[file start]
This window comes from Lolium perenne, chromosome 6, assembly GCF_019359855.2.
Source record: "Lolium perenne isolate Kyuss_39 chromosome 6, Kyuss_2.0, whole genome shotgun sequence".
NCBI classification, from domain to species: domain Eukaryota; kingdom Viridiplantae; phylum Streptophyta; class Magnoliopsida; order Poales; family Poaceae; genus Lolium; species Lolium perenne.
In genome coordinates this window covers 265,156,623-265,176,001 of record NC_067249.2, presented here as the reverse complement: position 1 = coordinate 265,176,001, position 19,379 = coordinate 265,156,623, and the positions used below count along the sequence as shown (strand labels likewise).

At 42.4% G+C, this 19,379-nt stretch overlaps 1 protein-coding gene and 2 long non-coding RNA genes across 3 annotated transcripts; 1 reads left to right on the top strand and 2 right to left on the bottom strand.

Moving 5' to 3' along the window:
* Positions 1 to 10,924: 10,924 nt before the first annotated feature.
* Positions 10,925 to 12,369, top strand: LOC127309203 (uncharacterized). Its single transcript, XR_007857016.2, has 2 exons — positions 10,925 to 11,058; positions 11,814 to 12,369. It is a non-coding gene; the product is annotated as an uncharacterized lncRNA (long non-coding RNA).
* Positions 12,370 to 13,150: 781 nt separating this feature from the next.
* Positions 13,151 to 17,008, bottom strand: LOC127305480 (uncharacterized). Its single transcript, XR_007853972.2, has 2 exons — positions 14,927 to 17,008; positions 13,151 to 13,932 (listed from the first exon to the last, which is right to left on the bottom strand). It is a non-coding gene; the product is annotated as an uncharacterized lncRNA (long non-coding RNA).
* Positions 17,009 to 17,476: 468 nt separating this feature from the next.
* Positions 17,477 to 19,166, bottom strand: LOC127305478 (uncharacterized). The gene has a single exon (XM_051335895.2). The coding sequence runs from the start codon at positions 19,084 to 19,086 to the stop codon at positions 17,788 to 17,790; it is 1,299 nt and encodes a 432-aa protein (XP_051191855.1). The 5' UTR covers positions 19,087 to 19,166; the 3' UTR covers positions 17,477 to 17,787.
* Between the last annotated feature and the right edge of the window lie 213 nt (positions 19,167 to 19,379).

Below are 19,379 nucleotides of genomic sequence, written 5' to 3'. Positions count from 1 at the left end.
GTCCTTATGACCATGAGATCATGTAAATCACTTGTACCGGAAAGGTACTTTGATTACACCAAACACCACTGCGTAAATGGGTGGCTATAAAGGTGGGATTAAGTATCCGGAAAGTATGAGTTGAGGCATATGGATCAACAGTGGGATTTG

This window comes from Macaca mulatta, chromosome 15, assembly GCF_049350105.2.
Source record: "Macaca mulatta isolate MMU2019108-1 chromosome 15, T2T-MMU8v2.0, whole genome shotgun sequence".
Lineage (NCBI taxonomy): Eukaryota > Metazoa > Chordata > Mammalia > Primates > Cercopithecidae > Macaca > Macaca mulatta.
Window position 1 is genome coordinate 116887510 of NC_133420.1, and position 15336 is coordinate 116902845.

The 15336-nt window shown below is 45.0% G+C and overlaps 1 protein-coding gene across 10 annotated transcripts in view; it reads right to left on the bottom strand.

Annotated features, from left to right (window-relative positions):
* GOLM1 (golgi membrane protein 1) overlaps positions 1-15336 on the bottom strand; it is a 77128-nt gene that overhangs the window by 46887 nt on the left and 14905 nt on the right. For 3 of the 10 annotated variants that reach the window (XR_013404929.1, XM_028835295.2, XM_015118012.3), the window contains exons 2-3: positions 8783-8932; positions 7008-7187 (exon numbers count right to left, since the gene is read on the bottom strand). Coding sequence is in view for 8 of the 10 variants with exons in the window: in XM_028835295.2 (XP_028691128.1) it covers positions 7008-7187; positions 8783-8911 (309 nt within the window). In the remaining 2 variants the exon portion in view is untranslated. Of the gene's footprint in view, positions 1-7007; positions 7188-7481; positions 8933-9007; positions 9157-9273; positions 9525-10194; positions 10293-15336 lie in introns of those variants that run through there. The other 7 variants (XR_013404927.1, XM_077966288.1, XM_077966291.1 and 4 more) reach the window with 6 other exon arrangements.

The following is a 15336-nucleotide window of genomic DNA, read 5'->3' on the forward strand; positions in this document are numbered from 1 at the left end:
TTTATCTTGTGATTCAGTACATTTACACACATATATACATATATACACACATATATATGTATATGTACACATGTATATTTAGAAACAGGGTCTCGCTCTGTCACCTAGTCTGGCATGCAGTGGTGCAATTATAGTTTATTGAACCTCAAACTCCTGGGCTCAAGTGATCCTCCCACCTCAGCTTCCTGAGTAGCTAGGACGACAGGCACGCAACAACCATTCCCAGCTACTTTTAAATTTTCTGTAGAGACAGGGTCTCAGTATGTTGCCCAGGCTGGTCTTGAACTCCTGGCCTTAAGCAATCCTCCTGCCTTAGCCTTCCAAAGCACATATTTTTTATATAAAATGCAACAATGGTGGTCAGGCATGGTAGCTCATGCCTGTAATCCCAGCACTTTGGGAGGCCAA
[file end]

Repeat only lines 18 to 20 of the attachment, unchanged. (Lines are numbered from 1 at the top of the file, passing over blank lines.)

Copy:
Lineage (NCBI taxonomy): Eukaryota > Metazoa > Chordata > Mammalia > Primates > Cercopithecidae > Macaca > Macaca mulatta.
Window position 1 is genome coordinate 116887510 of NC_133420.1, and position 15336 is coordinate 116902845.

The 15336-nt window shown below is 45.0% G+C and overlaps 1 protein-coding gene across 10 annotated transcripts in view; it reads right to left on the bottom strand.